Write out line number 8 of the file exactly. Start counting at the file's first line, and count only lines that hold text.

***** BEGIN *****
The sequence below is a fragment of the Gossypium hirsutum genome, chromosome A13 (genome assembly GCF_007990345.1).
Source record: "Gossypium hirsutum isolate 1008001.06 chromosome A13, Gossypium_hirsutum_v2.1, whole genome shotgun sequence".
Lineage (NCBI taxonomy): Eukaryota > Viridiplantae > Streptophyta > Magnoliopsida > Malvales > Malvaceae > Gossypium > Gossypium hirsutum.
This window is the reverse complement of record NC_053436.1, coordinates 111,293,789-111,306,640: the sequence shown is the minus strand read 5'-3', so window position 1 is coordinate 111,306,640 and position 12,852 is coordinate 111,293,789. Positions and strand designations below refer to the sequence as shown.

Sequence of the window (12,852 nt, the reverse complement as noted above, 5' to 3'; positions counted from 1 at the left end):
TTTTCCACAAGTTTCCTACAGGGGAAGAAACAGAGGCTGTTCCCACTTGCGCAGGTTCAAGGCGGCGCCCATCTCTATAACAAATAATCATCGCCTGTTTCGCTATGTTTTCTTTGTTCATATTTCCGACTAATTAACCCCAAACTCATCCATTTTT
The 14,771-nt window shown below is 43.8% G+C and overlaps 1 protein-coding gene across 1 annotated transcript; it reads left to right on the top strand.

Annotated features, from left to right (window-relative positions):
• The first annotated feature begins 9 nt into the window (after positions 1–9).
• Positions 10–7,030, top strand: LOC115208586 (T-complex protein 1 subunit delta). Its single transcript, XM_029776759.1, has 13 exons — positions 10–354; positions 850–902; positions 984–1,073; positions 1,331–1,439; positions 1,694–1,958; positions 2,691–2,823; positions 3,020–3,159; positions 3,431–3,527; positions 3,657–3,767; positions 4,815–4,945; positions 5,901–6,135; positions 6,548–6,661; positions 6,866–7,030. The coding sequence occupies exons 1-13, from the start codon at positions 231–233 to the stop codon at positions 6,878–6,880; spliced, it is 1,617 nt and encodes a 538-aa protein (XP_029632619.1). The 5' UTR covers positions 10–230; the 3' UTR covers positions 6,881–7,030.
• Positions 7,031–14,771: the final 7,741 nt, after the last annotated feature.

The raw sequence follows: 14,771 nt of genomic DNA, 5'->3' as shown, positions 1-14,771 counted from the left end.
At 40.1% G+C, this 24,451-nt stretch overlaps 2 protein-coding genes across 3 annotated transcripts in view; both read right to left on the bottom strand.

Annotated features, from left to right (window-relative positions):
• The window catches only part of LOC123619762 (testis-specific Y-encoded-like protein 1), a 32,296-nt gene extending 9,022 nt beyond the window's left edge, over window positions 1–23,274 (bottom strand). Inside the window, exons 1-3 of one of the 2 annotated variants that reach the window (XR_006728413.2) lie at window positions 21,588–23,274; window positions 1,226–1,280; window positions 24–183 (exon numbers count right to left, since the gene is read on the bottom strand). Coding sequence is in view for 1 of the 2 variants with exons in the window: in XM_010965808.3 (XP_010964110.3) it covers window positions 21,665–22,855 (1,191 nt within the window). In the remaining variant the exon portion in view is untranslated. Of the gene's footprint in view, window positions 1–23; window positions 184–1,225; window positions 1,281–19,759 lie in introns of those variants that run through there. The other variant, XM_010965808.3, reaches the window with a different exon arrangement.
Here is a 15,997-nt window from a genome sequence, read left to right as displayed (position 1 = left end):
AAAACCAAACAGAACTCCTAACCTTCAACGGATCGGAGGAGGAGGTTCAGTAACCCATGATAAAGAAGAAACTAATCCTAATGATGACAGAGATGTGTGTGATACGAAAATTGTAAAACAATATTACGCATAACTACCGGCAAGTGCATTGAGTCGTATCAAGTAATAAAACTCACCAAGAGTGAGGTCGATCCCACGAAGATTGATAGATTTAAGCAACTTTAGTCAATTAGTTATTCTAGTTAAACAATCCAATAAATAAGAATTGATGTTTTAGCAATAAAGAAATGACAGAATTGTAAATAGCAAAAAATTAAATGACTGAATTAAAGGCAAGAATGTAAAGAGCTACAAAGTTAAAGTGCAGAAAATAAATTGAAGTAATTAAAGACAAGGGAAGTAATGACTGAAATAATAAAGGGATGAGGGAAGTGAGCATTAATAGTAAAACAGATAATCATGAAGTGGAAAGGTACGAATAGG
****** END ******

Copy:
Annotated features, from left to right (window-relative positions):